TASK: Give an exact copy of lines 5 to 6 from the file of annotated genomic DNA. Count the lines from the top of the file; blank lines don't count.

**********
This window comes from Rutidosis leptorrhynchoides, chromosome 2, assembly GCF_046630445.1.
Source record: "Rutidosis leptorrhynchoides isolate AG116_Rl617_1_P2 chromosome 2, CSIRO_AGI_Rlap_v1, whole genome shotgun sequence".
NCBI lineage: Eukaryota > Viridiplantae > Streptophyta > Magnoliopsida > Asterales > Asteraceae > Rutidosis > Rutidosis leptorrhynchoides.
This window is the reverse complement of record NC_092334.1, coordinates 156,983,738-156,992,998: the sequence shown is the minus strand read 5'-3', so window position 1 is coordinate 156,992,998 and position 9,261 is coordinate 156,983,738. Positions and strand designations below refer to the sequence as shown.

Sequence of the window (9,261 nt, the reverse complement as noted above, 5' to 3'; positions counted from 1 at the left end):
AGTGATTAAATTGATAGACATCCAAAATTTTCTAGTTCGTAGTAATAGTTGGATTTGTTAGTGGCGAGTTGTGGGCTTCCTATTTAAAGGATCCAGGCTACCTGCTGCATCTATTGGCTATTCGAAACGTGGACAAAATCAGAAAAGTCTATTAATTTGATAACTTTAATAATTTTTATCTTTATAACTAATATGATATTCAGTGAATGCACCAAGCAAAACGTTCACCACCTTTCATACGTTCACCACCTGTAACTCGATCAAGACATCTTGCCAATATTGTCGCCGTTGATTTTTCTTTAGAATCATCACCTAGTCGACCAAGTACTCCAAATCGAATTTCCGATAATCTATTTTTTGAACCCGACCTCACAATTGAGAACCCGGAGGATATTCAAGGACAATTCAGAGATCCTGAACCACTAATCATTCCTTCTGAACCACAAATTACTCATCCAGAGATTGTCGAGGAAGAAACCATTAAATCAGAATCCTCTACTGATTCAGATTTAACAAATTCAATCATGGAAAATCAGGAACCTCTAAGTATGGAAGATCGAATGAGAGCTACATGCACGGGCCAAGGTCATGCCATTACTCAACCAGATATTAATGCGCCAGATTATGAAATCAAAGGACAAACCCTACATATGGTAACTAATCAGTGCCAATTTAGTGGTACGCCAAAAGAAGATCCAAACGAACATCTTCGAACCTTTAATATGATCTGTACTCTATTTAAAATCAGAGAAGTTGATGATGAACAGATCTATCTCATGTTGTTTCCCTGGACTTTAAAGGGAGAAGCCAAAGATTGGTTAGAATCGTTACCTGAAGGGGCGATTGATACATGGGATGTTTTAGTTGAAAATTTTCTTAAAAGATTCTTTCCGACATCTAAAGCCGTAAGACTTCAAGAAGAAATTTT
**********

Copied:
Sequence of the window (9,261 nt, the reverse complement as noted above, 5' to 3'; positions counted from 1 at the left end):
AGTGATTAAATTGATAGACATCCAAAATTTTCTAGTTCGTAGTAATAGTTGGATTTGTTAGTGGCGAGTTGTGGGCTTCCTATTTAAAGGATCCAGGCTACCTGCTGCATCTATTGGCTATTCGAAACGTGGACAAAATCAGAAAAGTCTATTAATTTGATAACTTTAATAATTTTTATCTTTATAACTAATATGATATTCAGTGAATGCACCAAGCAAAACGTTCACCACCTTTCATACGTTCACCACCTGTAACTCGATCAAGACATCTTGCCAATATTGTCGCCGTTGATTTTTCTTTAGAATCATCACCTAGTCGACCAAGTACTCCAAATCGAATTTCCGATAATCTATTTTTTGAACCCGACCTCACAATTGAGAACCCGGAGGATATTCAAGGACAATTCAGAGATCCTGAACCACTAATCATTCCTTCTGAACCACAAATTACTCATCCAGAGATTGTCGAGGAAGAAACCATTAAATCAGAATCCTCTACTGATTCAGATTTAACAAATTCAATCATGGAAAATCAGGAACCTCTAAGTATGGAAGATCGAATGAGAGCTACATGCACGGGCCAAGGTCATGCCATTACTCAACCAGATATTAATGCGCCAGATTATGAAATCAAAGGACAAACCCTACATATGGTAACTAATCAGTGCCAATTTAGTGGTACGCCAAAAGAAGATCCAAACGAACATCTTCGAACCTTTAATATGATCTGTACTCTATTTAAAATCAGAGAAGTTGATGATGAACAGATCTATCTCATGTTGTTTCCCTGGACTTTAAAGGGAGAAGCCAAAGATTGGTTAGAATCGTTACCTGAAGGGGCGATTGATACATGGGATGTTTTAGTTGAAAATTTTCTTAAAAGATTCTTTCCGACATCTAAAGCCGTAAGACTTCAAGAAGAAATTTT